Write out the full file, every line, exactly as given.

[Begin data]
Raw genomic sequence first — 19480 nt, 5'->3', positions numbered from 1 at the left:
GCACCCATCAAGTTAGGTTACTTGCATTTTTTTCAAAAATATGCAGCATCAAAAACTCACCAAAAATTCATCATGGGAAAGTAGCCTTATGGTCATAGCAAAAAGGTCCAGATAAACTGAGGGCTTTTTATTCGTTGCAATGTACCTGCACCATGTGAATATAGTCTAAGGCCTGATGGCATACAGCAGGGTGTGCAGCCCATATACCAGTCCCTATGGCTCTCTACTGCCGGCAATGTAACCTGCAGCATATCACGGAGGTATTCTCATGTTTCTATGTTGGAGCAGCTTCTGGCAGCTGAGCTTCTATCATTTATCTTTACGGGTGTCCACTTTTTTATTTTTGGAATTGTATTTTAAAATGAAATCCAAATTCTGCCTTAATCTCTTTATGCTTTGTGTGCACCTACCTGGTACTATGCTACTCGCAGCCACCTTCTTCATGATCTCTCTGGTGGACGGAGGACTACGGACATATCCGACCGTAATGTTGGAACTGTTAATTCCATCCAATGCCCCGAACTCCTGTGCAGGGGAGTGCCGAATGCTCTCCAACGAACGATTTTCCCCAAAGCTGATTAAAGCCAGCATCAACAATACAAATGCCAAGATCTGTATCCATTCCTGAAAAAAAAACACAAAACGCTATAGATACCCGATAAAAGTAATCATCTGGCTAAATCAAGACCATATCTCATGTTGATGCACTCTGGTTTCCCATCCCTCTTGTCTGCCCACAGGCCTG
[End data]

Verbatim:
Raw genomic sequence first — 19480 nt, 5'->3', positions numbered from 1 at the left:
GCACCCATCAAGTTAGGTTACTTGCATTTTTTTCAAAAATATGCAGCATCAAAAACTCACCAAAAATTCATCATGGGAAAGTAGCCTTATGGTCATAGCAAAAAGGTCCAGATAAACTGAGGGCTTTTTATTCGTTGCAATGTACCTGCACCATGTGAATATAGTCTAAGGCCTGATGGCATACAGCAGGGTGTGCAGCCCATATACCAGTCCCTATGGCTCTCTACTGCCGGCAATGTAACCTGCAGCATATCACGGAGGTATTCTCATGTTTCTATGTTGGAGCAGCTTCTGGCAGCTGAGCTTCTATCATTTATCTTTACGGGTGTCCACTTTTTTATTTTTGGAATTGTATTTTAAAATGAAATCCAAATTCTGCCTTAATCTCTTTATGCTTTGTGTGCACCTACCTGGTACTATGCTACTCGCAGCCACCTTCTTCATGATCTCTCTGGTGGACGGAGGACTACGGACATATCCGACCGTAATGTTGGAACTGTTAATTCCATCCAATGCCCCGAACTCCTGTGCAGGGGAGTGCCGAATGCTCTCCAACGAACGATTTTCCCCAAAGCTGATTAAAGCCAGCATCAACAATACAAATGCCAAGATCTGTATCCATTCCTGAAAAAAAAACACAAAACGCTATAGATACCCGATAAAAGTAATCATCTGGCTAAATCAAGACCATATCTCATGTTGATGCACTCTGGTTTCCCATCCCTCTTGTCTGCCCACAGGCCTG